How to host a big party in a small place?
April 7, 2014 11:53 AM   Subscribe

My partner and I are hosting a housewarming party and we've invited more people that I think we can accommodate. What's the best way to make sure the party goes smoothly and what are some things we can do to help things along?

We've told guests to arrive from 3pm onward, with the expectation that it will go until the very late evening. We've got about 35 confirmed — a very varied mix of people, many of whom don't know each other — with more to reply (we invited ~50…it just sort of happened). Our new flat is quite small; an entryway, a living/dining room and a kitchen which about six people could stand in and chat comfortably. There's also a bedroom, extra bathroom and study, all of which will be closed off. The living/dining area currently has about 8 places to sit, and maybe 5-10 more could pack in, standing. My partner isn't too concerned about the room and is very reassuring toward my concerns. He thinks it will be packed but wild and fun — I'm inclined to agree, and am looking forward to the happy madness, but I tend to get a bit overly concerned about details and planning, so it's on my mind. I was thinking about sending out an announcement, but I wasn't sure what to say and I don't want to discourage our friends from attending. Things I've thought of so far…opening all the windows if it gets too much (it's ground floor, so people will be able to sort of "hang out" the windows a bit if needed), borrowing a few folding chairs, collapsing the dining table down to cart-size).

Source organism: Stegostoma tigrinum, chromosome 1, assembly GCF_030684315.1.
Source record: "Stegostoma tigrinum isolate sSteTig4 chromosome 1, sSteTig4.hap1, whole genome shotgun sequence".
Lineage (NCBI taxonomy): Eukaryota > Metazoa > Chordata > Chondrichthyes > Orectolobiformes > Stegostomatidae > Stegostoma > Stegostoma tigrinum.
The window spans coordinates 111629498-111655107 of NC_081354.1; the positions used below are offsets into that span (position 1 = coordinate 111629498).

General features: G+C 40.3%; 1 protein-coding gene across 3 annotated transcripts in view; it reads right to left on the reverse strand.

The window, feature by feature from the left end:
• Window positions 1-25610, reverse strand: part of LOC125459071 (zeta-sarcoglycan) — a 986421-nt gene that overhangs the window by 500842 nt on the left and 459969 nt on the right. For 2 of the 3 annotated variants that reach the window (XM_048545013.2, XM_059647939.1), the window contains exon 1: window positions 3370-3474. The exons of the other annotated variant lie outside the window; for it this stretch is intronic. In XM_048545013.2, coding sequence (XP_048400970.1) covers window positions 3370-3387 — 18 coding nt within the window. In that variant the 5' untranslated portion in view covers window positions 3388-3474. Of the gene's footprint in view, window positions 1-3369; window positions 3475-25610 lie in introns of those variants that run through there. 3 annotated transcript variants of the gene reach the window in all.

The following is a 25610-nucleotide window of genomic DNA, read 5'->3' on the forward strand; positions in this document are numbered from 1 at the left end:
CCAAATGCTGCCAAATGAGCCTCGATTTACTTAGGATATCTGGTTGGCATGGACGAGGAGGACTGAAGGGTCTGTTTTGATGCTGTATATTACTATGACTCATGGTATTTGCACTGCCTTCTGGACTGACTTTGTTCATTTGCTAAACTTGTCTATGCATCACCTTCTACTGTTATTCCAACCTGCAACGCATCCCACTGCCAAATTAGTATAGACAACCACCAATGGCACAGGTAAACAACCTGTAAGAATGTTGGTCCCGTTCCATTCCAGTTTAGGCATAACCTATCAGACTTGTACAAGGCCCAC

Question is anonymous because I've invited a few MeFites (or they read this site) and therefore don't want them to link this up to me.
posted by anonymous to Human Relations (17 answers total) 1 user marked this as a favorite
I wouldn't announce in advance that the place is too small, but I think collapsing the table if you can and getting a few extra chairs makes sense.
posted by ThePinkSuperhero at 11:57 AM on April 7, 2014

If you're serving drinks/food, try to have these things set up in more than one location to encourage circulation and discourage the natural tendency to congregate in the kitchen.
posted by little mouth at 12:04 PM on April 7, 2014 [4 favorites]

1. Collapse the dining table
2. Reconsider your stance on closing off the study and second bathroom. I get not wanting folks in your bedroom, but you're going to have a... situation... on your hands if you have 30-50 people, drinking, and only one bathroom.
3. Find a way to use outdoor space?
posted by amelioration at 12:05 PM on April 7, 2014 [9 favorites]

People will try to congregate in the kitchen. If possible, force them to spread out, by putting strategic items in other rooms - perhaps the entryway. Drinks especially, and a trash can. Keep trying to move food out of the kitchen as well.

All 50 won't show up, and even if they do, they'll fit. I've been to bigger parties in spaces as small.
posted by mr vino at 12:05 PM on April 7, 2014

Put the drinks and snacks on tables in the center of a room, not along a wall or in a corner. This does wonders for traffic control.
posted by gyusan at 12:06 PM on April 7, 2014

If it was before the invitations went out, I would have tried to segment the invites so that some are told to arrive at 3pm, some at 5pm and some at 7pm.

Maybe a way to keep the bedroom closed would be to put everything from the study (and other places) in it, opening the study as a kind of empty space.
posted by rhizome at 12:12 PM on April 7, 2014